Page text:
Big O Notation (or the Big O) is used to describe how long and complex an operation will be based on its input.

Complexity could mean that an operation takes N amount of time, or N amount of memory, N CPU resources, etc.

There are some notations to describe this:

• `O(n)` -> The complexity grows linearly based on the size of the input.
• `O(n^2)` -> Grows at a square ratio of its input.
• `O(n^3)` -> Grows at a cube ratio of its input.
• `O(n^x)` -> And so on.

Note that the previous notations showcase that complexity always grows, at minimum as `O(n)`. But what if the complexity grows slower than linearly?

This is where `logarithm` notations can help describe those complexities.

But first, what is `logarithm` or `log`?

A logarithm is the exponent on which a number is raised, for example:

``````b^p = n
2^3 = 2x2x2
2^3 = 8
``````

In this case, `p` is the logarithm

Another example:

``````log(10)^10,000 = x
10^x = 10,000
10^4 = 10,000
log(10)^10,000 = 4
``````

Now that we know that the `log` is just an exponent to raise a base (`p`) we can say that:

• `O(log(n))` -> grows at a logarithmic rate based on its input.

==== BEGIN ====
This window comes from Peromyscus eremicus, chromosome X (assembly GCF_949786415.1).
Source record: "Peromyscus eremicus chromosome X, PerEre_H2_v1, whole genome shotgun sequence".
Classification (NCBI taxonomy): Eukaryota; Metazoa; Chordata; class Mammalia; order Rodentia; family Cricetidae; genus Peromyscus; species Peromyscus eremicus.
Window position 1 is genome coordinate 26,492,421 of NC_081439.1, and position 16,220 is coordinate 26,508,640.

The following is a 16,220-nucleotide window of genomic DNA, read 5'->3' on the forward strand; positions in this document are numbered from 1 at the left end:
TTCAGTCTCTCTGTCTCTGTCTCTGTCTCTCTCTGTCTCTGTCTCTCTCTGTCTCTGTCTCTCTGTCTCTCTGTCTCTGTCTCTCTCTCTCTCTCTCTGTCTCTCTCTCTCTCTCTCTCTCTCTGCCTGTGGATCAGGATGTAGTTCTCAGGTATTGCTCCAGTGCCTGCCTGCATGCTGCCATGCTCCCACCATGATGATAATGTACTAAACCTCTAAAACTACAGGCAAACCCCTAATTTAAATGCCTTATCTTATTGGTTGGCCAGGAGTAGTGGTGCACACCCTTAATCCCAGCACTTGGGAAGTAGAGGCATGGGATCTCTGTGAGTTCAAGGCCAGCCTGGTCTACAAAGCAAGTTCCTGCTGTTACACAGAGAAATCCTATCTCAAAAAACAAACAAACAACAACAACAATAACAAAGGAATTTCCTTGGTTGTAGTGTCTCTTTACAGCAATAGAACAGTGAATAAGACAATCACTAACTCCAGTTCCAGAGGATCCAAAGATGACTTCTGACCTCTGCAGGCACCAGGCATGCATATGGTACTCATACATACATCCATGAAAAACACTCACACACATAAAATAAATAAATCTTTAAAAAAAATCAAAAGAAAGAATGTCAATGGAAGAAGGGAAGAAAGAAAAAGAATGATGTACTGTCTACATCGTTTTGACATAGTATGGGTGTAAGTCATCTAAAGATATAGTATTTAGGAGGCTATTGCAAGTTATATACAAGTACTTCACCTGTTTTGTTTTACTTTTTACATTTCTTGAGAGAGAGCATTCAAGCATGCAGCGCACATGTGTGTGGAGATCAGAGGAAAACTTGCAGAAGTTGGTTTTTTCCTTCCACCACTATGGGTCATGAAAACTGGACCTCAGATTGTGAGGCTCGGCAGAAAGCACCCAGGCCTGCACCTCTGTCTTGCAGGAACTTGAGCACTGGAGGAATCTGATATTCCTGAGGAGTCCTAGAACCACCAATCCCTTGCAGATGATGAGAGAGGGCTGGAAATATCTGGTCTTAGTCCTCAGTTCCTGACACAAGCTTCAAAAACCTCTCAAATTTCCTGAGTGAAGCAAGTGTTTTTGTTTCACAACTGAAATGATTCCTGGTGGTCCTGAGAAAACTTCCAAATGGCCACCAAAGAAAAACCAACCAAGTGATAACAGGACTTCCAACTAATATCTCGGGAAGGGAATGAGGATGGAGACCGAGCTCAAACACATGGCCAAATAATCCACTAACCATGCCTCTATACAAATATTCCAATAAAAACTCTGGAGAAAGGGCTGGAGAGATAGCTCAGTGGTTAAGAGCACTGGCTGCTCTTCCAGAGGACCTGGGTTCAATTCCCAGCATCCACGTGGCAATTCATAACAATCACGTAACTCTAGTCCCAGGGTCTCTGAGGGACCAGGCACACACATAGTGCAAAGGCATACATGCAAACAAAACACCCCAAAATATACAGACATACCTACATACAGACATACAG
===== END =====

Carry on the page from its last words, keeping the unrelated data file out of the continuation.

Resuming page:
complexity described in `O(log(n))` is used to define “efficient” algorithms.

But what all this means?

Take `binary_search` for example:

Binary Search is a searching algorithm used in a sorted array by repeatedly dividing the search interval in half. The idea of binary search is to use the information that the array is sorted and reduce the time complexity to O(Log n).

``````def binary_search(sorted_list, value):
low = 0
high = len(sorted_list) - 1
while low <= high:
mid = (low + high) // 2
if sorted_list[mid] == value:
return mid
elif value < sorted_list[mid]:
high = mid - 1
else:
low = mid + 1
return -1
``````

On each iteration of this loop the input size is halved, which means that the exponent or `p` of this function is `O(log2(n))`

To solve a `O(log(n))`, take for example a list of 1024 elements and find its log.

``````O(log(2)^n)) = len(sorted_list)
O(log(2)^n)) = 1024
2^x = 1024
2^10 = 1024
log(2)^10) = 1024
``````

It takes only `10` iteratios to find the value in a list of 1024 elements.

Also,

• `O(log(log(n)))` -> Grows at a double logarithm rate. or the complexity increases slower
• `O(log(log(log(n))))` -> and so on, similar to `O(n^x)`.